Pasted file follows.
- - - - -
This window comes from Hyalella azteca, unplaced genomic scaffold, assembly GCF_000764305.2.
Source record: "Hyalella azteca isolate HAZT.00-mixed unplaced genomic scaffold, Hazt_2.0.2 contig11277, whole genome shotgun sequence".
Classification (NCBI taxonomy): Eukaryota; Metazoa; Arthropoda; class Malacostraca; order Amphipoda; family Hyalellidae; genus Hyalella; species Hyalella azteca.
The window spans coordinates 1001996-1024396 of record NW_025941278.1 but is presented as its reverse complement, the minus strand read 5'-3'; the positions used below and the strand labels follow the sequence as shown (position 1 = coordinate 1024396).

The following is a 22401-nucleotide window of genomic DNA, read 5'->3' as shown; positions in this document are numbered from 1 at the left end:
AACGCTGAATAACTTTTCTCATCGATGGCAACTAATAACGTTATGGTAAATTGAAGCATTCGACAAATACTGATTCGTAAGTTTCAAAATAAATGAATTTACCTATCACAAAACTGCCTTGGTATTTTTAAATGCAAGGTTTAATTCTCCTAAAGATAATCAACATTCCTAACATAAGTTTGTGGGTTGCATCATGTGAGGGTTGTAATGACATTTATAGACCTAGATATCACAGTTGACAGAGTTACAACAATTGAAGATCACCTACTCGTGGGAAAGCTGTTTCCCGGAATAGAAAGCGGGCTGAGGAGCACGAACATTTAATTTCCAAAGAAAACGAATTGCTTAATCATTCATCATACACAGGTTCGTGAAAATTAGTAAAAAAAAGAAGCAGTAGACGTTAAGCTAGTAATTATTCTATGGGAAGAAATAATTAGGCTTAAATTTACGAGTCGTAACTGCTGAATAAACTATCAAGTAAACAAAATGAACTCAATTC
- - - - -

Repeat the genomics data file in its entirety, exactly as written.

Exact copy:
This window comes from Hyalella azteca, unplaced genomic scaffold, assembly GCF_000764305.2.
Source record: "Hyalella azteca isolate HAZT.00-mixed unplaced genomic scaffold, Hazt_2.0.2 contig11277, whole genome shotgun sequence".
Classification (NCBI taxonomy): Eukaryota; Metazoa; Arthropoda; class Malacostraca; order Amphipoda; family Hyalellidae; genus Hyalella; species Hyalella azteca.
The window spans coordinates 1001996-1024396 of record NW_025941278.1 but is presented as its reverse complement, the minus strand read 5'-3'; the positions used below and the strand labels follow the sequence as shown (position 1 = coordinate 1024396).

The following is a 22401-nucleotide window of genomic DNA, read 5'->3' as shown; positions in this document are numbered from 1 at the left end:
AACGCTGAATAACTTTTCTCATCGATGGCAACTAATAACGTTATGGTAAATTGAAGCATTCGACAAATACTGATTCGTAAGTTTCAAAATAAATGAATTTACCTATCACAAAACTGCCTTGGTATTTTTAAATGCAAGGTTTAATTCTCCTAAAGATAATCAACATTCCTAACATAAGTTTGTGGGTTGCATCATGTGAGGGTTGTAATGACATTTATAGACCTAGATATCACAGTTGACAGAGTTACAACAATTGAAGATCACCTACTCGTGGGAAAGCTGTTTCCCGGAATAGAAAGCGGGCTGAGGAGCACGAACATTTAATTTCCAAAGAAAACGAATTGCTTAATCATTCATCATACACAGGTTCGTGAAAATTAGTAAAAAAAAGAAGCAGTAGACGTTAAGCTAGTAATTATTCTATGGGAAGAAATAATTAGGCTTAAATTTACGAGTCGTAACTGCTGAATAAACTATCAAGTAAACAAAATGAACTCAATTC